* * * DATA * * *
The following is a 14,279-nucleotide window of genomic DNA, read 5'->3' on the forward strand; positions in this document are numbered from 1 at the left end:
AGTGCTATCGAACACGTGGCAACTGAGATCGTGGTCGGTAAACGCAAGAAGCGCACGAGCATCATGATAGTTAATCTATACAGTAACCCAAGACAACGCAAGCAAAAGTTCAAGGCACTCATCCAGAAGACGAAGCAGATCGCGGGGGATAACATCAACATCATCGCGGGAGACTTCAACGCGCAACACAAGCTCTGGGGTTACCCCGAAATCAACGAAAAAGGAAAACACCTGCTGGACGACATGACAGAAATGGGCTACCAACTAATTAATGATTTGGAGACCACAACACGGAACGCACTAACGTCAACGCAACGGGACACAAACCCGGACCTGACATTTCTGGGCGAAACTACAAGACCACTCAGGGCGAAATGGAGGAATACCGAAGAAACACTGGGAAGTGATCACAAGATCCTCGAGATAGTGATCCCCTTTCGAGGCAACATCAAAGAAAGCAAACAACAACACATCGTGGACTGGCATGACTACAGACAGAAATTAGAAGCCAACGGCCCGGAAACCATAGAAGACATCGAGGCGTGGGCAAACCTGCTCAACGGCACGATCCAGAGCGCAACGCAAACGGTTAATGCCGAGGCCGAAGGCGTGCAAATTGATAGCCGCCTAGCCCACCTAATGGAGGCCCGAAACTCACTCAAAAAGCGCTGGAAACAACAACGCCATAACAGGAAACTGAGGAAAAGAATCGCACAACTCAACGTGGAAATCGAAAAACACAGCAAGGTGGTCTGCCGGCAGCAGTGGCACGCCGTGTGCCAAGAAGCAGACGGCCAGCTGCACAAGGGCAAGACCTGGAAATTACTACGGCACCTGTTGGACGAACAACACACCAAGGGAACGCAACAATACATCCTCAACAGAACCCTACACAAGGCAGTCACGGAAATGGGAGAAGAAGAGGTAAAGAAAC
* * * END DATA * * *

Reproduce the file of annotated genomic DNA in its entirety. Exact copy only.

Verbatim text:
The following is a 14,279-nucleotide window of genomic DNA, read 5'->3' on the forward strand; positions in this document are numbered from 1 at the left end:
AGTGCTATCGAACACGTGGCAACTGAGATCGTGGTCGGTAAACGCAAGAAGCGCACGAGCATCATGATAGTTAATCTATACAGTAACCCAAGACAACGCAAGCAAAAGTTCAAGGCACTCATCCAGAAGACGAAGCAGATCGCGGGGGATAACATCAACATCATCGCGGGAGACTTCAACGCGCAACACAAGCTCTGGGGTTACCCCGAAATCAACGAAAAAGGAAAACACCTGCTGGACGACATGACAGAAATGGGCTACCAACTAATTAATGATTTGGAGACCACAACACGGAACGCACTAACGTCAACGCAACGGGACACAAACCCGGACCTGACATTTCTGGGCGAAACTACAAGACCACTCAGGGCGAAATGGAGGAATACCGAAGAAACACTGGGAAGTGATCACAAGATCCTCGAGATAGTGATCCCCTTTCGAGGCAACATCAAAGAAAGCAAACAACAACACATCGTGGACTGGCATGACTACAGACAGAAATTAGAAGCCAACGGCCCGGAAACCATAGAAGACATCGAGGCGTGGGCAAACCTGCTCAACGGCACGATCCAGAGCGCAACGCAAACGGTTAATGCCGAGGCCGAAGGCGTGCAAATTGATAGCCGCCTAGCCCACCTAATGGAGGCCCGAAACTCACTCAAAAAGCGCTGGAAACAACAACGCCATAACAGGAAACTGAGGAAAAGAATCGCACAACTCAACGTGGAAATCGAAAAACACAGCAAGGTGGTCTGCCGGCAGCAGTGGCACGCCGTGTGCCAAGAAGCAGACGGCCAGCTGCACAAGGGCAAGACCTGGAAATTACTACGGCACCTGTTGGACGAACAACACACCAAGGGAACGCAACAATACATCCTCAACAGAACCCTACACAAGGCAGTCACGGAAATGGGAGAAGAAGAGGTAAAGAAAC